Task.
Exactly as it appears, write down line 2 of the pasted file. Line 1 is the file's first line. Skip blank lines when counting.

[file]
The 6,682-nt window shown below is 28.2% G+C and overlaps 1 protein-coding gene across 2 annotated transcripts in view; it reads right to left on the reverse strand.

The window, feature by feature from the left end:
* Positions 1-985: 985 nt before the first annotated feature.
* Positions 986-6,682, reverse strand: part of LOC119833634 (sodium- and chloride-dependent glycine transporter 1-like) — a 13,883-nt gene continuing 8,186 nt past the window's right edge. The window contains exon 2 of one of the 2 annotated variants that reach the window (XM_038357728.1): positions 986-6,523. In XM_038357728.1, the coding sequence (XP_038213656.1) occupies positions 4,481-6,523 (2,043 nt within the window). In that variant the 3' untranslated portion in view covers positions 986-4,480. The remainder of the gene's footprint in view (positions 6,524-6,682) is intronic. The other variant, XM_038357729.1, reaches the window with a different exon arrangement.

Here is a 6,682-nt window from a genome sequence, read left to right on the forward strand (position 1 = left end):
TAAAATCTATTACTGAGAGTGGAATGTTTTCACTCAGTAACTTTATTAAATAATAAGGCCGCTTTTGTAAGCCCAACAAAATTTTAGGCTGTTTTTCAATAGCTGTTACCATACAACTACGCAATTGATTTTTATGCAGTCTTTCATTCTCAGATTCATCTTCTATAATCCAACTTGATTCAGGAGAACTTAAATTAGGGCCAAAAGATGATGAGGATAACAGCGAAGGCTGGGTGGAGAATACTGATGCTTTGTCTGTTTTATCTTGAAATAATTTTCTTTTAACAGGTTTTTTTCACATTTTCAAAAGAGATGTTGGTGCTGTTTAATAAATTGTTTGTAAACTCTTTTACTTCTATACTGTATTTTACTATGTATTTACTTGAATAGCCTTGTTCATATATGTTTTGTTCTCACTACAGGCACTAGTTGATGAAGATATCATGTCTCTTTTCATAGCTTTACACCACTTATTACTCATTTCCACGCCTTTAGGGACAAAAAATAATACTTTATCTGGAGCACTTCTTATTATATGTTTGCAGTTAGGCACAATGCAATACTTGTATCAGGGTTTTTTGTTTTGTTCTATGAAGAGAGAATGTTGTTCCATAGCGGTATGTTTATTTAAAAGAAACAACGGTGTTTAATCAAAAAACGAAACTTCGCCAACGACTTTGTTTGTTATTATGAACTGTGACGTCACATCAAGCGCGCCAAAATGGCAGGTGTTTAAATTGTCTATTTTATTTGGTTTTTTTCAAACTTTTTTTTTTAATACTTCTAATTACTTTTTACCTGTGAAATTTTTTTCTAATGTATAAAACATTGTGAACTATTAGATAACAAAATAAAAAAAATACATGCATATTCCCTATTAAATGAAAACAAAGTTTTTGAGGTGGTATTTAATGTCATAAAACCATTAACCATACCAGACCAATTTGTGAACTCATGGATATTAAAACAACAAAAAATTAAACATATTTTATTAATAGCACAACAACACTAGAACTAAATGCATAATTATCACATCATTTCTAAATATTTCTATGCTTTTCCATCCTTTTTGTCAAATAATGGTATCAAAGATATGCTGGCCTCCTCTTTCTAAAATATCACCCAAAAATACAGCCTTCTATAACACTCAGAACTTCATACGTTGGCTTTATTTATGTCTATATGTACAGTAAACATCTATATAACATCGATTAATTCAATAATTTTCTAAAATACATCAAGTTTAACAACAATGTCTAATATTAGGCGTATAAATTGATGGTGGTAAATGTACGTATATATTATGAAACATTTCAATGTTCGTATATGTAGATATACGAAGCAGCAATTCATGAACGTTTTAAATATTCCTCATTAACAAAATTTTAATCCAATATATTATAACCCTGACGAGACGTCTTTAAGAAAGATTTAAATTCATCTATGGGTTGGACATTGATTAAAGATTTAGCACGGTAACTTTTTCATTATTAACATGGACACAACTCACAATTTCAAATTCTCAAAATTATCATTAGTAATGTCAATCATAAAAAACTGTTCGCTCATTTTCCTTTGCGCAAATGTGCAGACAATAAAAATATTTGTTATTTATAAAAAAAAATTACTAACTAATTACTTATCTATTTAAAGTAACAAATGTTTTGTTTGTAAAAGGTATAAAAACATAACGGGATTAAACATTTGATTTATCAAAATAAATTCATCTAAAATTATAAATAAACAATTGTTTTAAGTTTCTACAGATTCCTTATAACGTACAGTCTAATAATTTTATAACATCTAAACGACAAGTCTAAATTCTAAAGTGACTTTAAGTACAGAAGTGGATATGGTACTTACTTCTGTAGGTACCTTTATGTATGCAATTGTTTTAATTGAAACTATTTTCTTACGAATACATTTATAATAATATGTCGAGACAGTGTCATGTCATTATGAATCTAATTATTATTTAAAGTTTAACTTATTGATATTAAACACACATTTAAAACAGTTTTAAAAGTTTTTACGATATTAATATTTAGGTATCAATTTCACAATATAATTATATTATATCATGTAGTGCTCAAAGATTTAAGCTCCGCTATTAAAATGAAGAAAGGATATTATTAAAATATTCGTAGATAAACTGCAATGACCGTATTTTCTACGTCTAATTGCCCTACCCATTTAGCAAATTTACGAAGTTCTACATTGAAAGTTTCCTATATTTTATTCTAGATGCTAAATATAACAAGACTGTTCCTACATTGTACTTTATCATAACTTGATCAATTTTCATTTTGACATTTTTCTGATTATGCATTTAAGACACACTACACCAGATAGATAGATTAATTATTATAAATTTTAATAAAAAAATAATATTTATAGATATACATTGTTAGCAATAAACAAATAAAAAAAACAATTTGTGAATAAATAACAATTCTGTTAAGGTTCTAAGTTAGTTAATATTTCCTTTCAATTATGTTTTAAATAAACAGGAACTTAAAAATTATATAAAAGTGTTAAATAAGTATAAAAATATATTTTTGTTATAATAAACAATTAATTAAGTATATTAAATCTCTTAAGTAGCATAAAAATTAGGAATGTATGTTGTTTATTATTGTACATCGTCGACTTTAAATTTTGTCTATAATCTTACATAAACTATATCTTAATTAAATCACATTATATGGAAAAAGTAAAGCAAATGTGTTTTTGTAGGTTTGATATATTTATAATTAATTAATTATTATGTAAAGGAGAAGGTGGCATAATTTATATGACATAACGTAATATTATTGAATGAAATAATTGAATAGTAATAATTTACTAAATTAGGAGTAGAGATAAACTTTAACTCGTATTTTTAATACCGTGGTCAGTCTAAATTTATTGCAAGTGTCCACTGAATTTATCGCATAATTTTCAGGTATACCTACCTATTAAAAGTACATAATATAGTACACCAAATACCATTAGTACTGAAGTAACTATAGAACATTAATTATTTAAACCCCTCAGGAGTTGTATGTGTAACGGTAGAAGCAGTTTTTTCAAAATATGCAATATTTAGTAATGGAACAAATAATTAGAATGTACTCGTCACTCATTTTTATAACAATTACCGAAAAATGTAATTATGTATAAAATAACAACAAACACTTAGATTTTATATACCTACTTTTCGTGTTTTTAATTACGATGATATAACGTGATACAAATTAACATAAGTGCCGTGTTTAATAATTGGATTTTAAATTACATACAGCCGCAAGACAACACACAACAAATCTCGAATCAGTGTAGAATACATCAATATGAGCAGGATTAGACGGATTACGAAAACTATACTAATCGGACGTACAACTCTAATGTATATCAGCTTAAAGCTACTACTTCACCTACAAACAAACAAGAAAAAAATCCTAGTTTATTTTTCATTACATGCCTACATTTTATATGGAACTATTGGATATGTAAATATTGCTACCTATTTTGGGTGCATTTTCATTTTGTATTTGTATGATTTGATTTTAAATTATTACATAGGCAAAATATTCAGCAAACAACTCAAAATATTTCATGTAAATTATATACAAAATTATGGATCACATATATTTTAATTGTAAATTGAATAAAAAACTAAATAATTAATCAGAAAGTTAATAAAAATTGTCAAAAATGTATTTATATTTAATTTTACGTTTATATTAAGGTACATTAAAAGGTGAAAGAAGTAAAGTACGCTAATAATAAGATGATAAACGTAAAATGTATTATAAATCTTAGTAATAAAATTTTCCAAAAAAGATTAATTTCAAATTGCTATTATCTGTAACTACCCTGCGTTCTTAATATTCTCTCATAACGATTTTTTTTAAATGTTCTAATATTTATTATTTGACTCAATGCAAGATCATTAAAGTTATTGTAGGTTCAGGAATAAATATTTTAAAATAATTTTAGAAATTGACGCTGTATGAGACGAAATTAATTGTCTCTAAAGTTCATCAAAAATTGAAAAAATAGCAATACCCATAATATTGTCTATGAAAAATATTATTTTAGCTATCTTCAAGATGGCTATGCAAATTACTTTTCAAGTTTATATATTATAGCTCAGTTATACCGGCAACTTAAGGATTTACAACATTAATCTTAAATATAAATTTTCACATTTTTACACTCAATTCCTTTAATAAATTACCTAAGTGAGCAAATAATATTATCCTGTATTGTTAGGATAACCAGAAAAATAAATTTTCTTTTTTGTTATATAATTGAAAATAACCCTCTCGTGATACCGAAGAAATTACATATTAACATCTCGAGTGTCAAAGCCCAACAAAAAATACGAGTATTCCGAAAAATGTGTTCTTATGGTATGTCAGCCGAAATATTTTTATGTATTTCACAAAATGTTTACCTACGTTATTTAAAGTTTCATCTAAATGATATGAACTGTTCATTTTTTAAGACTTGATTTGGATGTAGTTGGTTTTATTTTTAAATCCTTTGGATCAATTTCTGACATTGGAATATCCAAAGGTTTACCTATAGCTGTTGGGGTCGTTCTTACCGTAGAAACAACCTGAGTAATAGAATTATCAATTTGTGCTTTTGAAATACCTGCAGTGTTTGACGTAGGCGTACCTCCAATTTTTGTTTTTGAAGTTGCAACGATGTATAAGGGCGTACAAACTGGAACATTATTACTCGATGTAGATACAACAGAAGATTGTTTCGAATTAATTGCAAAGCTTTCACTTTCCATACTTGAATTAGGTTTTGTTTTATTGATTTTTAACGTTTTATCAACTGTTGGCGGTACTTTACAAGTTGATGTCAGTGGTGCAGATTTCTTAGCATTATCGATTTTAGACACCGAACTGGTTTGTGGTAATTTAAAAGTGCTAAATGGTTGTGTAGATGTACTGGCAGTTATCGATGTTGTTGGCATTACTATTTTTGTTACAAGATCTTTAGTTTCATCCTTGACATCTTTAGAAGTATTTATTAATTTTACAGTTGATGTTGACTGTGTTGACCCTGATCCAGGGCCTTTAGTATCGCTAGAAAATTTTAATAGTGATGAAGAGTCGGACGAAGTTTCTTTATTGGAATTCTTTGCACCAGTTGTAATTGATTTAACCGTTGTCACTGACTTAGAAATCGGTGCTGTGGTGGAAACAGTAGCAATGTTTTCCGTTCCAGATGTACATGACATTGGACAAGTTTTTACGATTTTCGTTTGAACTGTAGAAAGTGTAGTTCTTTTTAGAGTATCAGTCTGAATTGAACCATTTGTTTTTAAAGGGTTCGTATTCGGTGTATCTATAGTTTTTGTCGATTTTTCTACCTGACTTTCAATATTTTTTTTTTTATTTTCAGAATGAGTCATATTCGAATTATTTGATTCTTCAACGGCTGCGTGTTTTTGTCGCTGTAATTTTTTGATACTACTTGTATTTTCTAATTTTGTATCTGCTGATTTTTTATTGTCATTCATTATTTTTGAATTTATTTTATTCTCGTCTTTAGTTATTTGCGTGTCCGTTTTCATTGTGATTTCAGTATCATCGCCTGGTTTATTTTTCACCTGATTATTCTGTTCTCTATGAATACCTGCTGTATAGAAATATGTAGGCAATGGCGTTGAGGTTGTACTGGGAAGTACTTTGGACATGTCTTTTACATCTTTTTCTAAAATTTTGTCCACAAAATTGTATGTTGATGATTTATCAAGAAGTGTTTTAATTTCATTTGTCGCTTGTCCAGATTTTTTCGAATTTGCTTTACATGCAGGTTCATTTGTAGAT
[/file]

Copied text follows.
The window, feature by feature from the left end: